Installing even a simple chevron pattern in a single room involves precision and planning, but when Paul Wilke of Masterpiece Floors in Corona, California, was asked to tie multiple chevron patterned rooms together at a single location in the home, the difficulty level was raised exponentially.
“The project was for a repeat customer who wanted a chevron pattern to run throughout his home,” explains Wilke. “He previously had purchased the French white oak flooring, and our job was to do the install, sand, and finish on the project. The challenge was that he wanted a sunken 300-square-foot area of his home to act as a focal point for the entire installation.”
This area previously had served as an exterior sunroom, and since had been converted into an interior living space, with three different rooms of the home entering into it. The homeowner hoped the floor in this area could tie the floors in three of those rooms together.
“When we arrived, we saw three doorways stepping down into the sunroom, each of which had small stand-alone steps that were the width of each door. Our first objective was to build out one continuous platform to replace those steps, that connected each one of the rooms, at the same level as the main house,” explains Wilke. “Once we got that new platform installed, we could then address the homeowner’s request to lay out the chevron pattern to flow seamlessly throughout the home.”
The homeowner explained to Wilke that he wanted to run the chevron pattern in multiple directions throughout the home, with 90-degree changes from one chevron pattern to the next.
“To allow for a more gradual and visually pleasing change of direction, we suggested running the floor in the sunken room at a 45-degree angle,” says Wilke. “We also suggested having the chevron pattern flow up the newly created step-down feature. The homeowner agreed with both suggestions, and we began to lay out the flooring.”
Wilke says he began the installation by carefully centering up each room both front to back and right to left, then starting a spine down the center of each room, working out toward the perimeter from each side.
“We needed to be centered parallel with the outside walls in both directions so that we had equal size pieces on both sides of the room. However, we also had to lay the room diagonally off of our 45-degree directional control lines,” explains Wilke. “To do that from the centerline, in a 10-foot room, I measured out four feet from the centerline on both sides and ended up with an eight-foot box in the center of the room. I then struck diagonal lines across the eight-foot box. This gave control lines going from corner to corner, and center, from front to back.”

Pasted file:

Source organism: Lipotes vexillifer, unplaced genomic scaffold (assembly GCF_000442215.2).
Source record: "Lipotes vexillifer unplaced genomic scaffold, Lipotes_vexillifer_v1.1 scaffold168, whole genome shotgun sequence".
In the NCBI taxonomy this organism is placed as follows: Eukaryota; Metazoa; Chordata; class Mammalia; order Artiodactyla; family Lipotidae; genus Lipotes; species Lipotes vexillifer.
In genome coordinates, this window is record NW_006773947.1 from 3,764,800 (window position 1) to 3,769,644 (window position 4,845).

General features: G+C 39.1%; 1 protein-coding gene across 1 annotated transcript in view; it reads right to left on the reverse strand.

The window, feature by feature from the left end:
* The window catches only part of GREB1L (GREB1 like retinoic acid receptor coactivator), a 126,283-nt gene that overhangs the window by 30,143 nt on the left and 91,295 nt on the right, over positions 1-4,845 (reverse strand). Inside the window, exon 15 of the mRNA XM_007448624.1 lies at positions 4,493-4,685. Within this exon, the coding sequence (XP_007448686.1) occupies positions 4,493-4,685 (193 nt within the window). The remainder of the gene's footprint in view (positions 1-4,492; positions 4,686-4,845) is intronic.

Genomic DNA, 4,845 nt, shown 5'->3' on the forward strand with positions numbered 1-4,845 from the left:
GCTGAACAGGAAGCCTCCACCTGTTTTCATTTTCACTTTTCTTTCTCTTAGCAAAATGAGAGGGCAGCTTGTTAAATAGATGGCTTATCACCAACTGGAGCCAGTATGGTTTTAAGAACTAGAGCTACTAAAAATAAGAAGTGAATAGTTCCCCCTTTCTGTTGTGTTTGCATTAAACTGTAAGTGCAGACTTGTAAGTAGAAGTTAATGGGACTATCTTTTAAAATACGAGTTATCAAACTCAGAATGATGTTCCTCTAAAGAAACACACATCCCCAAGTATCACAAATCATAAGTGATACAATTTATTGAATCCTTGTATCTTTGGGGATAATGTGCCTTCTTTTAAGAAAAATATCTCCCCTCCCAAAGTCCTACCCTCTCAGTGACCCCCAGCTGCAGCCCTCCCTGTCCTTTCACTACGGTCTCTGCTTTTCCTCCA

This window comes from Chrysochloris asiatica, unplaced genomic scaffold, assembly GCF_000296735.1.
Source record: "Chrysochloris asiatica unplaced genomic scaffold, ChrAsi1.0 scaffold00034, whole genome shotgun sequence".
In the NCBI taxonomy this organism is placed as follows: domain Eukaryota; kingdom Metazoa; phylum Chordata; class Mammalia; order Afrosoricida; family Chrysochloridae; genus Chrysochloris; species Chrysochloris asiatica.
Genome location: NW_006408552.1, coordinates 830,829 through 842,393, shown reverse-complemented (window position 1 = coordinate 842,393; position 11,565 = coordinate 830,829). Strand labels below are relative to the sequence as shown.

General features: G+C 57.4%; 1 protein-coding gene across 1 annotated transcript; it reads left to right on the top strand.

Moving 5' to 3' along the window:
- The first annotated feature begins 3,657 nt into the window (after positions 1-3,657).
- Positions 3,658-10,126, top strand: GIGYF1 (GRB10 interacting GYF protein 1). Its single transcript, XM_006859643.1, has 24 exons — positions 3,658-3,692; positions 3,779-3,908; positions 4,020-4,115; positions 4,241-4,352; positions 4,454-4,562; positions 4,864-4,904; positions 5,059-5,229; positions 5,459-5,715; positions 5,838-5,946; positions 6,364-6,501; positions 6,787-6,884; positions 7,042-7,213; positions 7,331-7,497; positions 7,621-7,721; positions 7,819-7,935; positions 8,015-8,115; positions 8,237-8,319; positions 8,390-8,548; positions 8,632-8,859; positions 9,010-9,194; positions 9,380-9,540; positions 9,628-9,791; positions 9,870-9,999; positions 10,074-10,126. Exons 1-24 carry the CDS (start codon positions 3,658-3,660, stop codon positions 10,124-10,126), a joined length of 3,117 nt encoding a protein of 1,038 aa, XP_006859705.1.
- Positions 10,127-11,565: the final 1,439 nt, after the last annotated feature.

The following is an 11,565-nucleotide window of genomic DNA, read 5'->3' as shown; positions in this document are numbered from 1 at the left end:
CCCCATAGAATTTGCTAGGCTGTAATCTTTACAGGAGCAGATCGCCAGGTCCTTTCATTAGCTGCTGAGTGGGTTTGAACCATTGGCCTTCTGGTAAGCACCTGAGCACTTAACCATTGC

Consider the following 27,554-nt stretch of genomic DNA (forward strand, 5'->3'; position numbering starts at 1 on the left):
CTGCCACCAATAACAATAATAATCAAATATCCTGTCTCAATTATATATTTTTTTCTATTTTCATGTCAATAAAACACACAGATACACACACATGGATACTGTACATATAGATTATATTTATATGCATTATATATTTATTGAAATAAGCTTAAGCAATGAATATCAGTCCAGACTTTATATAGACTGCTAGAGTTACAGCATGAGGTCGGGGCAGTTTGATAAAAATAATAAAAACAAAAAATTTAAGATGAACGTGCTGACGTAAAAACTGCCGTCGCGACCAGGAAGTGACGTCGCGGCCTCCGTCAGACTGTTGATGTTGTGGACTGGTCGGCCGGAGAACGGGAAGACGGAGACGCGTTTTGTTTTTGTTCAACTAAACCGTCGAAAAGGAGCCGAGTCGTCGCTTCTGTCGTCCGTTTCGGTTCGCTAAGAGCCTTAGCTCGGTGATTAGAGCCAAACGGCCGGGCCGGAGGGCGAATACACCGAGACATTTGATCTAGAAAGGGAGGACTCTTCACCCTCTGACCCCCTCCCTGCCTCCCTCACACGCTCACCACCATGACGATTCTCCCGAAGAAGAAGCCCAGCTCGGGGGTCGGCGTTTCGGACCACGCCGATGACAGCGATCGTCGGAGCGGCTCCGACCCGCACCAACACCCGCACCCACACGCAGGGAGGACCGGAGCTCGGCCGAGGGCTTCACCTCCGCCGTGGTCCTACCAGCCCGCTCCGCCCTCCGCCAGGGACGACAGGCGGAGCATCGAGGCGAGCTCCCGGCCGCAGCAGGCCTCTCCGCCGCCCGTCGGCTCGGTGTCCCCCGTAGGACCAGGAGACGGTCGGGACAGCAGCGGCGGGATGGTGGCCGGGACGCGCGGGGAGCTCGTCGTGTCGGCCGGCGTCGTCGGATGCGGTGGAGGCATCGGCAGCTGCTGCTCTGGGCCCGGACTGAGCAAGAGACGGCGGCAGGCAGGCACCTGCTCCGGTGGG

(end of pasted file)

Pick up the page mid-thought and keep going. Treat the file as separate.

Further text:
Wilke says precision is critical when working with a chevron pattern. For example, if you’re not setting the pieces at a perfect 90-degree angle to the piece next to it, your lines and miters will get out of square, and the next row’s points will not line up.
“I install one piece at a time, and I keep a framing square with me. Every four or five pieces, I check to ensure everything is at a 90-degree angle, and then I am also referencing my diagonal control lines to make sure I’m at 45 degrees,” says Wilke.
“I also use the straight control lines to ensure it is stopping at the right point in the opposite direction.”
Wilke says he also uses a method to ensure the chevron pattern does not go off track
as he installs it.
“I work up to the walls, and I’ll cut the last pieces of the pattern, but I won’t put all the small pieces in until the end,” explains Wilke. “I’ve found when you put the small pieces in and you try to wedge them in straight, they tend to push your row out so that you are no longer in a straight line.”
Wilke says he used Bostik Green Force Adhesive and a Powernail stapler to affix the flooring. The floor then was finished using a Bona Multi-Disc sander on a buffer.
“To complete the floor, we then stained it with a mix of DuraSeal Country White and Half Neutral. This is because the owner wanted the floor to look as natural as possible, with just a little bit of white to it. It then was finished with three coats of Bona Traffic Natural, extra matte,” says Wilke. “The result was something the homeowner was ecstatic about. I think the project turned out well, and is a testament to pre-planning and paying attention to details during installation.”